Explode the Code Online

As I mentioned in a previous post, we did a last minute switch in our homeschooling plans to use Explode the Code Online.   The Explode the Code workbook series had been recommended as a fit for Bailey’s learning style, but I had never felt compelled to look into purchasing it.  Then I found out that there was a new on-line version and just started casually checking it out.  The more I learned the more I felt that this would really be something good for Bailey, but the price was a bit steep.  Plus, I already had our plans made for the semester.  But I kept thinking about it and thinking about it.  Finally, I had Bailey watch the video demonstration with me to see if she even seemed interested at all, and she got really excited.  That decided it for me.  In the first two days of having the program set up, Bailey completed 40 units and played for 68 minutes.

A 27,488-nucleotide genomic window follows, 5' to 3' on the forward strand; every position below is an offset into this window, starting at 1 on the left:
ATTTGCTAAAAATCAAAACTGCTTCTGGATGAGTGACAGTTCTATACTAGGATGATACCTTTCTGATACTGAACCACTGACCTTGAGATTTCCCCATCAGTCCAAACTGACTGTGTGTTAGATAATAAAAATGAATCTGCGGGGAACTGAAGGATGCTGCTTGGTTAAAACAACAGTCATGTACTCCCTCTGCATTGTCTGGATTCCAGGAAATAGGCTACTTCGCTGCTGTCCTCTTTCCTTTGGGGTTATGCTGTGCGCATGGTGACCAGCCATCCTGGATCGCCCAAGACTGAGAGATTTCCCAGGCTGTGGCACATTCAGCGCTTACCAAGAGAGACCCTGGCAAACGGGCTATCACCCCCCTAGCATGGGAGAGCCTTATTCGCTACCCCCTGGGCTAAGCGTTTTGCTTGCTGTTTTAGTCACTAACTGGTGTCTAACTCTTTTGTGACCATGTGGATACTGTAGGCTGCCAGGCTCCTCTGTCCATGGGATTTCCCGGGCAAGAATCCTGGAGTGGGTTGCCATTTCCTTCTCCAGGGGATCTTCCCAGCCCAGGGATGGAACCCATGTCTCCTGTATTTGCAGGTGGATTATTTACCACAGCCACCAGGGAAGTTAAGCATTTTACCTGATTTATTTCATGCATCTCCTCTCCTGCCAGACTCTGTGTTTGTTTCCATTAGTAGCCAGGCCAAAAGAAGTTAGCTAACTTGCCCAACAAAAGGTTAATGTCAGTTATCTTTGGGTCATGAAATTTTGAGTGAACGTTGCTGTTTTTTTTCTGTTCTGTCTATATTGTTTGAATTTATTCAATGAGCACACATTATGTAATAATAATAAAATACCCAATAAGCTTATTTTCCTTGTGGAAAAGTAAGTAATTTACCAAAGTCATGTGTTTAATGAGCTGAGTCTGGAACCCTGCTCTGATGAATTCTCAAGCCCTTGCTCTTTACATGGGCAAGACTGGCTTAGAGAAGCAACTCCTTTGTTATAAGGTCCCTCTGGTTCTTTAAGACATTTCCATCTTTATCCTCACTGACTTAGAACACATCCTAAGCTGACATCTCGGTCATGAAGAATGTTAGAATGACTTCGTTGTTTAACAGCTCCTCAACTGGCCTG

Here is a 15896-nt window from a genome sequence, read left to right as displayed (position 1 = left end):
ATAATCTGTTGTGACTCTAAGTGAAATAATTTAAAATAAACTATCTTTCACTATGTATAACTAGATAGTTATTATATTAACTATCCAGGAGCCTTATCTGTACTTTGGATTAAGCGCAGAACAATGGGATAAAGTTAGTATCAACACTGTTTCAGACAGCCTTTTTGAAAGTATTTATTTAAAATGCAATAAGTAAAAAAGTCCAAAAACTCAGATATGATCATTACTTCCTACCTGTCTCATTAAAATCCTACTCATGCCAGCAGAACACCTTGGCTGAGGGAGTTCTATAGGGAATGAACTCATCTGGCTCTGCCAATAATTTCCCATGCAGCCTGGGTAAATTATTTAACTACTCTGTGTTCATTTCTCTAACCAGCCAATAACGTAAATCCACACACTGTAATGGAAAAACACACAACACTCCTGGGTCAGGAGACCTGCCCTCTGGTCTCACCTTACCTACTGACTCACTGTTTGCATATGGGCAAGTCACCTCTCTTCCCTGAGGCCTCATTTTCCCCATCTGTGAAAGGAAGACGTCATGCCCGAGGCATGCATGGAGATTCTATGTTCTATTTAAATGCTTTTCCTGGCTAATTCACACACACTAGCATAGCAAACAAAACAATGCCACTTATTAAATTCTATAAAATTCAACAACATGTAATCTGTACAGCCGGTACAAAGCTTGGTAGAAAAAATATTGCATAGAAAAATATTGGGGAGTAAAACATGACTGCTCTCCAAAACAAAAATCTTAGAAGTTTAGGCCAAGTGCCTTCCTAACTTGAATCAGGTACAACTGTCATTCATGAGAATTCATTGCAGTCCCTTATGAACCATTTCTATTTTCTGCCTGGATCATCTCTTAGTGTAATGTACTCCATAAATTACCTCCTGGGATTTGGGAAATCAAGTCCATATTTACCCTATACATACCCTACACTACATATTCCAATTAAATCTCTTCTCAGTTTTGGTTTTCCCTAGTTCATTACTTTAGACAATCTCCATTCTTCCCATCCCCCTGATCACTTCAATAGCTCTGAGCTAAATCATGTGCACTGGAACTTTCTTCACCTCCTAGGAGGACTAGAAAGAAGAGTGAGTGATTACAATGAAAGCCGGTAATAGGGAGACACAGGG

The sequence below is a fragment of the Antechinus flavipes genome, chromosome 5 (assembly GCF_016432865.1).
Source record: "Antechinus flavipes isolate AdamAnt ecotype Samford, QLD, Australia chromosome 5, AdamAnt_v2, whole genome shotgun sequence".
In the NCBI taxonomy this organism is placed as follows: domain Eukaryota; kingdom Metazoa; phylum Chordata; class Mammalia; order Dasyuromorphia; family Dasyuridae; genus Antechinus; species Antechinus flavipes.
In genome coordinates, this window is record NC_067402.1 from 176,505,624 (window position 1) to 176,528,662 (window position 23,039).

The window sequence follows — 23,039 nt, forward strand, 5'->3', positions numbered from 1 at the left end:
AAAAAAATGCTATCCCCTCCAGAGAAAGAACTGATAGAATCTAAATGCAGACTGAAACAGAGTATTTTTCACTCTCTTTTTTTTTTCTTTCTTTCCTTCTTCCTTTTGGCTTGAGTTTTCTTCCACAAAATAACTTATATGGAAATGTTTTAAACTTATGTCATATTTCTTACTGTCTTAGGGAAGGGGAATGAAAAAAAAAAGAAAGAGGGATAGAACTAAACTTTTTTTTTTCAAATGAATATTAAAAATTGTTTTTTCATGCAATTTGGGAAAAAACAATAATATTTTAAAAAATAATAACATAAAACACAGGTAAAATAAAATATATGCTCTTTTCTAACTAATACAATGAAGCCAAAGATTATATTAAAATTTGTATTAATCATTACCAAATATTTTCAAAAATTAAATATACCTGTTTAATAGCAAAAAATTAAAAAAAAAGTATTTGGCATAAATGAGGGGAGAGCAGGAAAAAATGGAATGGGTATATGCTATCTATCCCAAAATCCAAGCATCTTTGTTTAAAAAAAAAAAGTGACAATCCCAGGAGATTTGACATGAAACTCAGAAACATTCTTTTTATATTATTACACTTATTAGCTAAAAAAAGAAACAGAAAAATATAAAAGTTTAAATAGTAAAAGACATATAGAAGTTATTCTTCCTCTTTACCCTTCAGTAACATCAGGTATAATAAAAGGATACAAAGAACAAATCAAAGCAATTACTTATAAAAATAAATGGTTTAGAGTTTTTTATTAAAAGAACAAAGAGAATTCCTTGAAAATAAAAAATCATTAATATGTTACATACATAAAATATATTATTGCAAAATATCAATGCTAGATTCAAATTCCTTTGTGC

Overall, we really like it so far.  My biggest complaint is that there are a lot of things that you have to kind of figure out on your own after you purchase it.  For instance, the video demo only tells you a little bit about two of the four buttons a child can earn for completing a unit: the butterfly and the bee.  The four buttons (paper airplane, butterfly, ladybug, and bee) correspond with four levels of mastery (advanced, proficient, basic, and below basic).  [The whole thing kind of reminds me of the O.W.L. grading system in Harry Potter.]  Another piece of important information they forget to tell you is that the program doesn’t just monitor completion speed, but it also grades according to it.  The child earns a butterfly if she gets every question correct, but she can only earn a paper airplane if she is correct and fast.